Amateur Nicole Kurtenbach Kramlich celebrated her two-year wedding anniversary at a horse show. While she showed her pony at the Washington State Horse Park, her husband Derek was fishing at Lake Cle Elum; they spent evenings watching the grand prix and a hunter derby and having at least one “fabulous dinner.”
“Including him in my sport has helped my continual involvement in the horse community, something we now enjoy together,” Nicole said of how she balances riding, work and home life, adding, “His love for the great outdoors made it easy to get him in the saddle.”
|Sharing her passion for riding with her husband Derek
(right) has helped Nicole Kurtenbach Kramlich balance
horses and life.
Nicole, 33, has been riding since she was 3 years old, and she has brought along and sold “probably close to 40” equines over the years, most of them ponies.
Her job in outside sales for a pet food company has her on the road three weeks a month, but, she says, she’s always home on the weekends, squeezing in time for hunter shows, eventing, trail rides and even fox hunting on her latest pony project, a 13.2-hand bay named Applesauce.
Nicole found Applesauce on a Facebook page that goes in after auctions and posts horses that would be going to the meat buyers. She said the pony had been handled but, “I don’t think she was really broke.”
She’s had Applesauce for about two years and has shown her in the hunters—where Nicole’s passion is. She says she will take the pony eventing next year because although the hunters are Nicole’s love, they are perhaps not where Applesauce’s passion is.
The pony is also a “dream to foxhunt,” Nicole says. In addition to growing up in Pony Club and having ridden on her college equestrian team, she’s a longtime member of Washington’s Woodbrook Hunt Club—a drag hunt because the state doesn’t allow live hunting with hounds, she said.
Woodbrook is said to be the oldest foxhunt west of the Mississippi and takes place primarily on the Army’s land of the Joint Base Lewis-McChord. Nicole’s pony projects all learn to canter down trails with dozens of other horses around, then hang out by the trailer while the hunt has breakfast.
|Nicole Kurtenbach Kramlich’s pint-sized project, like
Applesauce, have kept her in the saddle despite a
full-time career and busy family life.
“I have gotten ponies from all different walks of life,” including garage sales, Nicole said. “I take them on as my own horses, put lots of miles on them and rehome them—I find some little girl to brush them and love them.”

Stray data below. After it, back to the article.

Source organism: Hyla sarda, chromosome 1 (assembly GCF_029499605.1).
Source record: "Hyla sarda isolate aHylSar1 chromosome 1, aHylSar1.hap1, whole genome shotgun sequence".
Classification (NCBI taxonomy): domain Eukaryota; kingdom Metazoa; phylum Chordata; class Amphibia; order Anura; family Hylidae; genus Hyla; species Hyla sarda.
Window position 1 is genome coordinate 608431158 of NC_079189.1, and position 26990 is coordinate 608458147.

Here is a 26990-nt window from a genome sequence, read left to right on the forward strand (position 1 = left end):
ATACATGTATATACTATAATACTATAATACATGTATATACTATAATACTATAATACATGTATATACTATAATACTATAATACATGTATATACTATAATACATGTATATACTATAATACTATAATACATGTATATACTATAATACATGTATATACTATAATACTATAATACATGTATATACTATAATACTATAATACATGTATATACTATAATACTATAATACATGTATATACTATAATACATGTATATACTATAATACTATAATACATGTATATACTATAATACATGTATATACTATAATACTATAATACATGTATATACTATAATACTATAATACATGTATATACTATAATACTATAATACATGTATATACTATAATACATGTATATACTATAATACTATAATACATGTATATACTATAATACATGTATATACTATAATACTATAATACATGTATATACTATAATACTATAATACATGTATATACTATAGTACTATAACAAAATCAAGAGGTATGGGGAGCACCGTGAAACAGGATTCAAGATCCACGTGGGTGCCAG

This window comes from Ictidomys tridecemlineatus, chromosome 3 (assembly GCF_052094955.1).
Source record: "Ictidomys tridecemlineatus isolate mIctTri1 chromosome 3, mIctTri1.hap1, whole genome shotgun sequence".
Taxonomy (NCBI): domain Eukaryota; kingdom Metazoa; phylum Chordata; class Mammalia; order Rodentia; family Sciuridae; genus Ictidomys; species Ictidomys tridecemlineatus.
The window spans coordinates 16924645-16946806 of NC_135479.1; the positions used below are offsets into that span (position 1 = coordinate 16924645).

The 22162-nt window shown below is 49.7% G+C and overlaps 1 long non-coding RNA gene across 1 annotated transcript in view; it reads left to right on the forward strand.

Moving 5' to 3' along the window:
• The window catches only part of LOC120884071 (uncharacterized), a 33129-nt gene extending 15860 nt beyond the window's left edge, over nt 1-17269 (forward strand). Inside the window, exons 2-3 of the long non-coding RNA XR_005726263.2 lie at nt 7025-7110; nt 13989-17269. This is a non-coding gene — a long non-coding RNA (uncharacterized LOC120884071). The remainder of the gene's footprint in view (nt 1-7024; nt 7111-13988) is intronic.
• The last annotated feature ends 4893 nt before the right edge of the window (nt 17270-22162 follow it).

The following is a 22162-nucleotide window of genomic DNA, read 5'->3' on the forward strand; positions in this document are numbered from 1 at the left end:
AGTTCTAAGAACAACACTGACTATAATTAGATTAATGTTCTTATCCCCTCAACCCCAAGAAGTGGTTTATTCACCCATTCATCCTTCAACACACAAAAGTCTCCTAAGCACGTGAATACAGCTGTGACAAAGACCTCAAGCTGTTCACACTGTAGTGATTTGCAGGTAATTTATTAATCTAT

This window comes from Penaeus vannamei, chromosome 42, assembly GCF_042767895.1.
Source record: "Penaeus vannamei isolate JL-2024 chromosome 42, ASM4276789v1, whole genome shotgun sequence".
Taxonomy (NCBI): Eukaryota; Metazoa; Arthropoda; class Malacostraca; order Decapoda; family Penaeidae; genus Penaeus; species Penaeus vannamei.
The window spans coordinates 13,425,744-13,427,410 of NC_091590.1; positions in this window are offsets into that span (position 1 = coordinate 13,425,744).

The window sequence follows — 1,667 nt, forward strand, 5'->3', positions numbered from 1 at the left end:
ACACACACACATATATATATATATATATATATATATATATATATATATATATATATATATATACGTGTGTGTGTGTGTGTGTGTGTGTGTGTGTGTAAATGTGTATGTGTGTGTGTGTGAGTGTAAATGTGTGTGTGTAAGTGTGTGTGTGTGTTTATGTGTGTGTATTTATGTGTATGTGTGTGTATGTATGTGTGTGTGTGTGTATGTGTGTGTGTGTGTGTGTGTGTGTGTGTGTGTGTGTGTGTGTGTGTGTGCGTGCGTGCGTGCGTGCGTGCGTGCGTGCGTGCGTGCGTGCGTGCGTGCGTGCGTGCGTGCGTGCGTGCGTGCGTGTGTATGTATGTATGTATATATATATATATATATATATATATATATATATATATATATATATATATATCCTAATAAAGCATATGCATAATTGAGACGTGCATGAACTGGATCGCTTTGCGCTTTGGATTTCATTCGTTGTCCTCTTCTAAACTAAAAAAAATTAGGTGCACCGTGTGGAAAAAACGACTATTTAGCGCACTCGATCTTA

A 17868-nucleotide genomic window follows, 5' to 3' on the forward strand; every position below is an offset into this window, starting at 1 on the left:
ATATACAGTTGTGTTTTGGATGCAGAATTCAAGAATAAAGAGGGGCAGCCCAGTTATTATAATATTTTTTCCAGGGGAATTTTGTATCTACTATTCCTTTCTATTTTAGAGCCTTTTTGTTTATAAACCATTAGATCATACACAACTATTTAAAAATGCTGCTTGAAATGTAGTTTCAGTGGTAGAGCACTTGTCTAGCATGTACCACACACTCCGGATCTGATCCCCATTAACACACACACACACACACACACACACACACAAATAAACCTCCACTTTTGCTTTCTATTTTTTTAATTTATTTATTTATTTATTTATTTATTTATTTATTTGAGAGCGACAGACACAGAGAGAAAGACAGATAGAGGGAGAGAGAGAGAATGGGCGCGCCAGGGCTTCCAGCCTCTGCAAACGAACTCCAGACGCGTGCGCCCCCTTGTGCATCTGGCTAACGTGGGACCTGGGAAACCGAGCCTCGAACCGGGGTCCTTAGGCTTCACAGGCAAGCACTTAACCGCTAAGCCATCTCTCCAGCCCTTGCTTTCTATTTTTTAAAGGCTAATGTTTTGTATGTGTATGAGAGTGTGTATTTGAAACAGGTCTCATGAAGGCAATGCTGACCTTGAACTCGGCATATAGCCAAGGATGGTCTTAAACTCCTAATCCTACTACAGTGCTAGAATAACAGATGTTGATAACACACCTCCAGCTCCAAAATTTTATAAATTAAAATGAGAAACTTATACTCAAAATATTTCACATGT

And why ponies?
Partly, Nicole laughs, it’s because ponies are cheaper to have and maintain, especially in her self-care boarding situation. And, she said, “I gravitate to their personalities. You can never have enough tricks in your bag. They keep you humble.” And, she added, ponies are closer to the ground when you fall off when breaking the green ones.
So with an ability to buy and sell pony projects, why stay an amateur?
“Sometimes when you turn your passion into a profession it loses its luster,” Nicole said. “I have a career and keep my horses my pleasure.”
Two weeks before Nicole graduated college she got a phone call from a well-known Northwest hunter-jumper trainer. “It was the opportunity of a lifetime to most girls that age,” she said. The trainer asked her to come be in their program, and sometimes, Nicole said, “I think back and think, ‘coulda, shoulda, woulda,’ but I love horses and want to keep them my hobby.”
Her hobby requires the dedication to ride, in Washington’s often rainy weather, in the evenings after work when she’s not on the road, and on weekends in a little uncovered sand arena lit by floodlights on the side of the barn. “For Christmas I bought myself a round pen for breaking green horses,” she said.
With Nicole’s busy schedule, her family is a large part of her hobby. Her mother, Linda Harer, is a member of Back Country Horseman of Washington, a group dedicated keeping the state’s trails open for all users and educating horsemen who use the trails in leave-no-trace practices. Nicole says Linda scouts out good trails for Nicole and husband Derek, who also helps out with horse care when Nicole is on the road.
Balancing work with her riding takes “really good time management,” Nicole said. “Trying to incorporate your family as much as you can makes life a lot easier—getting my husband involved, getting him his own horse.”
She said when it comes to riding, the amount of personal enjoyment and ability to decompress from the from fast-paced speed of life means, “If there is a will, there is a way. I wouldn’t trade it for the world.”